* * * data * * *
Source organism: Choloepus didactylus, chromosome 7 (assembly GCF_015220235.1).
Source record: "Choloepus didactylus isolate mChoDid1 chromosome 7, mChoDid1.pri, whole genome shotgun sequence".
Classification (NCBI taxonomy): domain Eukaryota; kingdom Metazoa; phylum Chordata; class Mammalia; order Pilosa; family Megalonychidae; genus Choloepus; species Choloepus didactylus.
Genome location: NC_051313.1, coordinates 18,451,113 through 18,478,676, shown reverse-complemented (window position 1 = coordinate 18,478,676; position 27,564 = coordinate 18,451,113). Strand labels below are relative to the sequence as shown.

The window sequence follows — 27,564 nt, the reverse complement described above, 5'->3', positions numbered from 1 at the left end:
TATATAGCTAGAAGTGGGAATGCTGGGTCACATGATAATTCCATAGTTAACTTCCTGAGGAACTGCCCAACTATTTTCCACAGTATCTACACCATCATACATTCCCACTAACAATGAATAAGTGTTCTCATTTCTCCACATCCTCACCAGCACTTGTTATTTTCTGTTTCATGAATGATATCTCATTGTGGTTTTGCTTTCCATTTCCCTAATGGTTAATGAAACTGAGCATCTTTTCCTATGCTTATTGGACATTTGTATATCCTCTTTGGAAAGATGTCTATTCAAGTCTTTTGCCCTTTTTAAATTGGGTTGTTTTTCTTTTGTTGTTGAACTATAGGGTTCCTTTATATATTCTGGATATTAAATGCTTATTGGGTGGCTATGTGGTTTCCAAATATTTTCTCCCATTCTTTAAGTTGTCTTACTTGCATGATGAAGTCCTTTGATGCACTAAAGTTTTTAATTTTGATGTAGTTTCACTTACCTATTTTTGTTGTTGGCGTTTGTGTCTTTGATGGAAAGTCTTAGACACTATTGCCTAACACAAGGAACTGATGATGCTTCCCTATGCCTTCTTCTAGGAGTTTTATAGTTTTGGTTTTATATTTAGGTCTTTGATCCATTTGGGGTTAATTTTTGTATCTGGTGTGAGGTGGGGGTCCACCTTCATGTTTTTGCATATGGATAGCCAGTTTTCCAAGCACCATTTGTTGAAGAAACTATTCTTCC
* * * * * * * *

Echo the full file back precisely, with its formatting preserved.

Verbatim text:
Source organism: Choloepus didactylus, chromosome 7 (assembly GCF_015220235.1).
Source record: "Choloepus didactylus isolate mChoDid1 chromosome 7, mChoDid1.pri, whole genome shotgun sequence".
Classification (NCBI taxonomy): domain Eukaryota; kingdom Metazoa; phylum Chordata; class Mammalia; order Pilosa; family Megalonychidae; genus Choloepus; species Choloepus didactylus.
Genome location: NC_051313.1, coordinates 18,451,113 through 18,478,676, shown reverse-complemented (window position 1 = coordinate 18,478,676; position 27,564 = coordinate 18,451,113). Strand labels below are relative to the sequence as shown.

The window sequence follows — 27,564 nt, the reverse complement described above, 5'->3', positions numbered from 1 at the left end:
TATATAGCTAGAAGTGGGAATGCTGGGTCACATGATAATTCCATAGTTAACTTCCTGAGGAACTGCCCAACTATTTTCCACAGTATCTACACCATCATACATTCCCACTAACAATGAATAAGTGTTCTCATTTCTCCACATCCTCACCAGCACTTGTTATTTTCTGTTTCATGAATGATATCTCATTGTGGTTTTGCTTTCCATTTCCCTAATGGTTAATGAAACTGAGCATCTTTTCCTATGCTTATTGGACATTTGTATATCCTCTTTGGAAAGATGTCTATTCAAGTCTTTTGCCCTTTTTAAATTGGGTTGTTTTTCTTTTGTTGTTGAACTATAGGGTTCCTTTATATATTCTGGATATTAAATGCTTATTGGGTGGCTATGTGGTTTCCAAATATTTTCTCCCATTCTTTAAGTTGTCTTACTTGCATGATGAAGTCCTTTGATGCACTAAAGTTTTTAATTTTGATGTAGTTTCACTTACCTATTTTTGTTGTTGGCGTTTGTGTCTTTGATGGAAAGTCTTAGACACTATTGCCTAACACAAGGAACTGATGATGCTTCCCTATGCCTTCTTCTAGGAGTTTTATAGTTTTGGTTTTATATTTAGGTCTTTGATCCATTTGGGGTTAATTTTTGTATCTGGTGTGAGGTGGGGGTCCACCTTCATGTTTTTGCATATGGATAGCCAGTTTTCCAAGCACCATTTGTTGAAGAAACTATTCTTCC